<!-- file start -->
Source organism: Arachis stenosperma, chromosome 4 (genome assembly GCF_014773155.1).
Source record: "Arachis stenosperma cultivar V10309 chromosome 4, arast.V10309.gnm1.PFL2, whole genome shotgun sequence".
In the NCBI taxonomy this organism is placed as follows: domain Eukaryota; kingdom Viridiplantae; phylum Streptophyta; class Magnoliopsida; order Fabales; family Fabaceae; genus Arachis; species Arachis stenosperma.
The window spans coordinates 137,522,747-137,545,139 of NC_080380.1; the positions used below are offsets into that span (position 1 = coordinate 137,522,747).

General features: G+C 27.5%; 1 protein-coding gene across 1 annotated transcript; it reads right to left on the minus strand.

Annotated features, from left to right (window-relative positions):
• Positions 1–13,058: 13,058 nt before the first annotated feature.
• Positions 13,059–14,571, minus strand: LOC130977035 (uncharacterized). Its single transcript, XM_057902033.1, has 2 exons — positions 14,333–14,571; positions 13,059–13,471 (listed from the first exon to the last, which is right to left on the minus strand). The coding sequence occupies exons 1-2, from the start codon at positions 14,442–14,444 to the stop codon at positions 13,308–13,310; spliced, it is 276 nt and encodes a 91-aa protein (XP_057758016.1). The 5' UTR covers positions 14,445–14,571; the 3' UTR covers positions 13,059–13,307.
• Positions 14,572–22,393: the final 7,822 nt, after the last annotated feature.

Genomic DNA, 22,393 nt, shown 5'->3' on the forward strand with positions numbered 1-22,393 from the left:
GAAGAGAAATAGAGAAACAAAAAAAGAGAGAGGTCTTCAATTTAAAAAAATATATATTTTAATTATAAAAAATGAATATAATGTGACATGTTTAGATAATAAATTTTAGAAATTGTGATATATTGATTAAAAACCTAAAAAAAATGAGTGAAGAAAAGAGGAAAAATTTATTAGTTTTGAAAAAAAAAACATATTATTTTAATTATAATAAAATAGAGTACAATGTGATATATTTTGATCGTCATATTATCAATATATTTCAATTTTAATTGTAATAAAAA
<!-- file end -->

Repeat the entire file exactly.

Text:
Source organism: Arachis stenosperma, chromosome 4 (genome assembly GCF_014773155.1).
Source record: "Arachis stenosperma cultivar V10309 chromosome 4, arast.V10309.gnm1.PFL2, whole genome shotgun sequence".
In the NCBI taxonomy this organism is placed as follows: domain Eukaryota; kingdom Viridiplantae; phylum Streptophyta; class Magnoliopsida; order Fabales; family Fabaceae; genus Arachis; species Arachis stenosperma.
The window spans coordinates 137,522,747-137,545,139 of NC_080380.1; the positions used below are offsets into that span (position 1 = coordinate 137,522,747).

General features: G+C 27.5%; 1 protein-coding gene across 1 annotated transcript; it reads right to left on the minus strand.

Annotated features, from left to right (window-relative positions):
• Positions 1–13,058: 13,058 nt before the first annotated feature.
• Positions 13,059–14,571, minus strand: LOC130977035 (uncharacterized). Its single transcript, XM_057902033.1, has 2 exons — positions 14,333–14,571; positions 13,059–13,471 (listed from the first exon to the last, which is right to left on the minus strand). The coding sequence occupies exons 1-2, from the start codon at positions 14,442–14,444 to the stop codon at positions 13,308–13,310; spliced, it is 276 nt and encodes a 91-aa protein (XP_057758016.1). The 5' UTR covers positions 14,445–14,571; the 3' UTR covers positions 13,059–13,307.
• Positions 14,572–22,393: the final 7,822 nt, after the last annotated feature.

Genomic DNA, 22,393 nt, shown 5'->3' on the forward strand with positions numbered 1-22,393 from the left:
GAAGAGAAATAGAGAAACAAAAAAAGAGAGAGGTCTTCAATTTAAAAAAATATATATTTTAATTATAAAAAATGAATATAATGTGACATGTTTAGATAATAAATTTTAGAAATTGTGATATATTGATTAAAAACCTAAAAAAAATGAGTGAAGAAAAGAGGAAAAATTTATTAGTTTTGAAAAAAAAAACATATTATTTTAATTATAATAAAATAGAGTACAATGTGATATATTTTGATCGTCATATTATCAATATATTTCAATTTTAATTGTAATAAAAA